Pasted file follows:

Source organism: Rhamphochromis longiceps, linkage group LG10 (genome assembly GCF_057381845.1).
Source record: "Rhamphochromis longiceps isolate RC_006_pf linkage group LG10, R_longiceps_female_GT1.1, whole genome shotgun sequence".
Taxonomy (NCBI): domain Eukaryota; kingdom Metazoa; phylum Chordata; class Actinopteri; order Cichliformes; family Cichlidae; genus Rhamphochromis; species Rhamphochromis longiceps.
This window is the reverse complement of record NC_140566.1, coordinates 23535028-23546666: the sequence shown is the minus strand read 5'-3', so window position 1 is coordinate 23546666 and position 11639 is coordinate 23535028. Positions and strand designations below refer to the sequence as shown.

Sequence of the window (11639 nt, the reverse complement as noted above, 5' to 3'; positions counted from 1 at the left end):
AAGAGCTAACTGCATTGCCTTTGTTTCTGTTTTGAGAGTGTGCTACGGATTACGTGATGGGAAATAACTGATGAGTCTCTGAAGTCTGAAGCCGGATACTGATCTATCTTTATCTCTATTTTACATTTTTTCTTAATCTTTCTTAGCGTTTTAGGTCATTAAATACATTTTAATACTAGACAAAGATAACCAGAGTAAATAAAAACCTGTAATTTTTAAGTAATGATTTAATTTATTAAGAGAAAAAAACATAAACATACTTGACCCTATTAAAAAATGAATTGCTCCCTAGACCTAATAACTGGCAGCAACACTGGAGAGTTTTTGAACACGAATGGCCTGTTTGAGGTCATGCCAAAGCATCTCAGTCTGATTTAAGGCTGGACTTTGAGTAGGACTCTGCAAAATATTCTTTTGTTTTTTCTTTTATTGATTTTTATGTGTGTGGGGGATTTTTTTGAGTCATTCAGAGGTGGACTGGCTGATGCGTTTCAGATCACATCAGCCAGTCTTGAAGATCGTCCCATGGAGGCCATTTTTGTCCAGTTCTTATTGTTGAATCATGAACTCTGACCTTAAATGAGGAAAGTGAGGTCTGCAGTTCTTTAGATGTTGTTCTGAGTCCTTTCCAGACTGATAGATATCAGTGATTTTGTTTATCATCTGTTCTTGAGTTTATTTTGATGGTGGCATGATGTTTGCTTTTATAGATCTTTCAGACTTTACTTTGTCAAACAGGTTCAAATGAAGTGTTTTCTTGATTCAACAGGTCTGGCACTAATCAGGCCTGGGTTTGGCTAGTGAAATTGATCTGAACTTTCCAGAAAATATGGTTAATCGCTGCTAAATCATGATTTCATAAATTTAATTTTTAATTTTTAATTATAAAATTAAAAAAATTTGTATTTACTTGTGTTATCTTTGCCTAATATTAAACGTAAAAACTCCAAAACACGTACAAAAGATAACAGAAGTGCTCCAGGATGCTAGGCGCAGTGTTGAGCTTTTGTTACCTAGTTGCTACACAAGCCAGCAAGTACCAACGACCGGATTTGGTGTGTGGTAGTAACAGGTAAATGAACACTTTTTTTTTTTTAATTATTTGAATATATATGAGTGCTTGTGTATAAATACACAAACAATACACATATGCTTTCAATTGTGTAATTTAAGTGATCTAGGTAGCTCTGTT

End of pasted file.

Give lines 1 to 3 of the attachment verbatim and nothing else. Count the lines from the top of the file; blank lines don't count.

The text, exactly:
Source organism: Rhamphochromis longiceps, linkage group LG10 (genome assembly GCF_057381845.1).
Source record: "Rhamphochromis longiceps isolate RC_006_pf linkage group LG10, R_longiceps_female_GT1.1, whole genome shotgun sequence".
Taxonomy (NCBI): domain Eukaryota; kingdom Metazoa; phylum Chordata; class Actinopteri; order Cichliformes; family Cichlidae; genus Rhamphochromis; species Rhamphochromis longiceps.